We combined the career coaching structure which was primarily determined, with the career coaching maps in order to develop the basic model of career coaching. The students’ needs were taken into account as much as possible when the program categories were allocated by academic years. Experts’ consultation was done to finalize the model. During the expert consultation the following matters were dealt with: (1) configuration and the possibility of linking the career coaching program with the formal education process, and (2) possible time allocation of the program in the existing curriculum. In particular, in this basic model we emphasized the continuity and intensification of the career coaching throughout the medical education curriculum like a spiral model. Finally, we added the support system and curriculum connection identified by FGI to the basic model and developed the final version (Fig. 5).
The final career coaching model was established through the assessment of the experts. From FGI, the model assessment was analyzed for its suitability and, from the evaluation, the average mean was 4.25 (out of 5.00) with a standard deviation 0.38 (Table 4). The model can thus be interpreted as being valid and therefore finalized. Finally, we used the ICC to verify the degree of concurrence between the evaluators. The result was that the average measures of ICC were 0.900 which meant the reliability of FGI scores were verified (p=0.001).


Students who attend medical school are said to be excellent students, but most students in Korea still choose to become clinicians. Recently, medical education has tried to provide opportunities that ensure medical students are given sufficient navigation throughout their career exploration and allow them to become settled in various professional specialties of their own interest [10]. From many previous studies, career counseling and career guidance programs have positive effects, ranging from making career decisions to fewer dropout rates, and especially in specialty choices [21,22,23]. This study has developed a career coaching model for medical students from that background. This model offered three big phases of career coaching, with each stage having clear goals, competencies based on the student’s academic level. In addition, it has suggested program categories with support systems linked to the medical education curriculum. The results of the study can be used in the following aspects.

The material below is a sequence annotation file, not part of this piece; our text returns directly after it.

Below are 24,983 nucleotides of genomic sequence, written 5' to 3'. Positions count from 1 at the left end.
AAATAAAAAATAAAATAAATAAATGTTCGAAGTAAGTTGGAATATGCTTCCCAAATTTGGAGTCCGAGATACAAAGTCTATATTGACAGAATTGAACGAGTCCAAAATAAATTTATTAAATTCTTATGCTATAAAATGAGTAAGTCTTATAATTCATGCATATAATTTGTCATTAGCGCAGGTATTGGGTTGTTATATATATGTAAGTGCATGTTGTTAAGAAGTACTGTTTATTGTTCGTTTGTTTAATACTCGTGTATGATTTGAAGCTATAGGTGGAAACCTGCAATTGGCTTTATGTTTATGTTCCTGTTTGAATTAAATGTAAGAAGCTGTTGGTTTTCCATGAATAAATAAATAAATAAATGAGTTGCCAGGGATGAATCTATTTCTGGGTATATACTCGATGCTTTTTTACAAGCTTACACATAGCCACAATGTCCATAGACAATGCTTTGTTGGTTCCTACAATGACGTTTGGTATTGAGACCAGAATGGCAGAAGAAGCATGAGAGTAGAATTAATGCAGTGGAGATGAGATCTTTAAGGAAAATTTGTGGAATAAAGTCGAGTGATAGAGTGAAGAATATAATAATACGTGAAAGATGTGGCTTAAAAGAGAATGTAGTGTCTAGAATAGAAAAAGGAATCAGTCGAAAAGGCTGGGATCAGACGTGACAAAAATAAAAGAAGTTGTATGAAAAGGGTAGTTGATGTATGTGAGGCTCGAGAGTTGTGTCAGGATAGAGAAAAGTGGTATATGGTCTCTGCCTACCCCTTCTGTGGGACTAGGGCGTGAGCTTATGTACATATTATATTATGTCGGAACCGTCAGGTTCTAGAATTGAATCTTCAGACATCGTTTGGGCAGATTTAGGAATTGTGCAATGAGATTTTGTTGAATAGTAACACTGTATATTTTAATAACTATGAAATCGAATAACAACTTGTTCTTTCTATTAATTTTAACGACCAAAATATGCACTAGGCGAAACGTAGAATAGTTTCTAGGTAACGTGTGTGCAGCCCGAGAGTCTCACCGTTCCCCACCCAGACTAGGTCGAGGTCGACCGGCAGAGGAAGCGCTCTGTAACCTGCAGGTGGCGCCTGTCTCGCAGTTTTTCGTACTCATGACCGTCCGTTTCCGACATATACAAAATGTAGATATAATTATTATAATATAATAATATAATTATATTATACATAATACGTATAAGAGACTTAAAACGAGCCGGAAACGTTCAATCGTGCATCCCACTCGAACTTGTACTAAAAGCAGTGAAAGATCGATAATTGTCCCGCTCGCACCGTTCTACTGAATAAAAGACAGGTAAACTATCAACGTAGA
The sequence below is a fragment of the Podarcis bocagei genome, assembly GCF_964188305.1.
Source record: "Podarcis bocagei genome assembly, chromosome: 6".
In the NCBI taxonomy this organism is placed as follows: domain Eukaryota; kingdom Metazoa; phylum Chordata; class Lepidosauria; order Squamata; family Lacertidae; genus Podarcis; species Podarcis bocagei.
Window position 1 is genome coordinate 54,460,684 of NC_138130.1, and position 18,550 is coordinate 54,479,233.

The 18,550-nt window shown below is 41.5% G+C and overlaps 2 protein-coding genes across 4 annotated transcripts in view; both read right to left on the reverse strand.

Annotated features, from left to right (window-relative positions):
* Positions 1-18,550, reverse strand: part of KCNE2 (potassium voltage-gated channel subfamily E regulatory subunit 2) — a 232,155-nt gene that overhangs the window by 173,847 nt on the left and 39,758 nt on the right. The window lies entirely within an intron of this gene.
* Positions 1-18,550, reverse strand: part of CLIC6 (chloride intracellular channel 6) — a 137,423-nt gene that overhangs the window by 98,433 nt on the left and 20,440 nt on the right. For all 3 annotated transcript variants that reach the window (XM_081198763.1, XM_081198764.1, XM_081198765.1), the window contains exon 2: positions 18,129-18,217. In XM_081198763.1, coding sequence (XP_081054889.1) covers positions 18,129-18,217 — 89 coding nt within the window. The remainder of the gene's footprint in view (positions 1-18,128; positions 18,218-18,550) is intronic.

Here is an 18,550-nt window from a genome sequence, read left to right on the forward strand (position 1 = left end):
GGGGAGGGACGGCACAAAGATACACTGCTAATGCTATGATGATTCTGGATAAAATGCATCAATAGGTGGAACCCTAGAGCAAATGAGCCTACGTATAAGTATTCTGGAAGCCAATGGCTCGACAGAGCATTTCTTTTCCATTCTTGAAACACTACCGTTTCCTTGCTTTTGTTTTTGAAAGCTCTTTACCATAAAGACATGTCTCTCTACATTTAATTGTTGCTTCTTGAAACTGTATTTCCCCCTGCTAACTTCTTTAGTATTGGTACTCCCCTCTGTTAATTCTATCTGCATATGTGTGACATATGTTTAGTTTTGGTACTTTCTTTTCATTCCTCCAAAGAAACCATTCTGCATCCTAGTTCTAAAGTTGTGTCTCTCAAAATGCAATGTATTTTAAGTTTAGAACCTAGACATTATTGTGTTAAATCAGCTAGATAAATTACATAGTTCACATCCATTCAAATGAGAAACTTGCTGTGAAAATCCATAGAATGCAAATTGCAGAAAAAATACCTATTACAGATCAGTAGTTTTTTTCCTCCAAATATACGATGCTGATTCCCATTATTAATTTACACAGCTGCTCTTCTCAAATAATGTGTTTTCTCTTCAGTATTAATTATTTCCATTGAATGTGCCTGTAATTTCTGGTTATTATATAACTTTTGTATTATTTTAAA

First, the 6-year model in three phases implies that career coaching should be a spiral program, beginning with the student’s entry and continuing until graduation. Specifically, the career coaching should be a stepped process according to the development tasks of each stage. The content itself should also be a spiral process, and whenever the student’s specific career is decided, an appropriate level of training or experience should follow. In addition, a series of career coaching sessions would also help the students to clarify their wants, needs, and their career values so that even after graduation, they can respond with flexibility to the changes required of them. The Organisation for Economic Co-operation and Development (OECD) reported that career coaching is not simply a readiness program, but should provide a comprehensive approach, including the medical education period, and assist college freshmen to adjust to higher education [24].
Second, the career coaching model should be specific to the academic year in order to achieve each phase’s goal. From the need assessment, differences were found in the desired programs according to the student’s academic level. Specifically, students in lower academic levels wanted interaction with personnel from various medical health professions and in-depth career counseling hours. Students in the higher academic levels, however, desired to meet personnel from specific career choices, field experiences, and in-depth consulting hours for career decisions. The need for tailoring career coaching programs according to academic levels was also discussed by An et al. [12].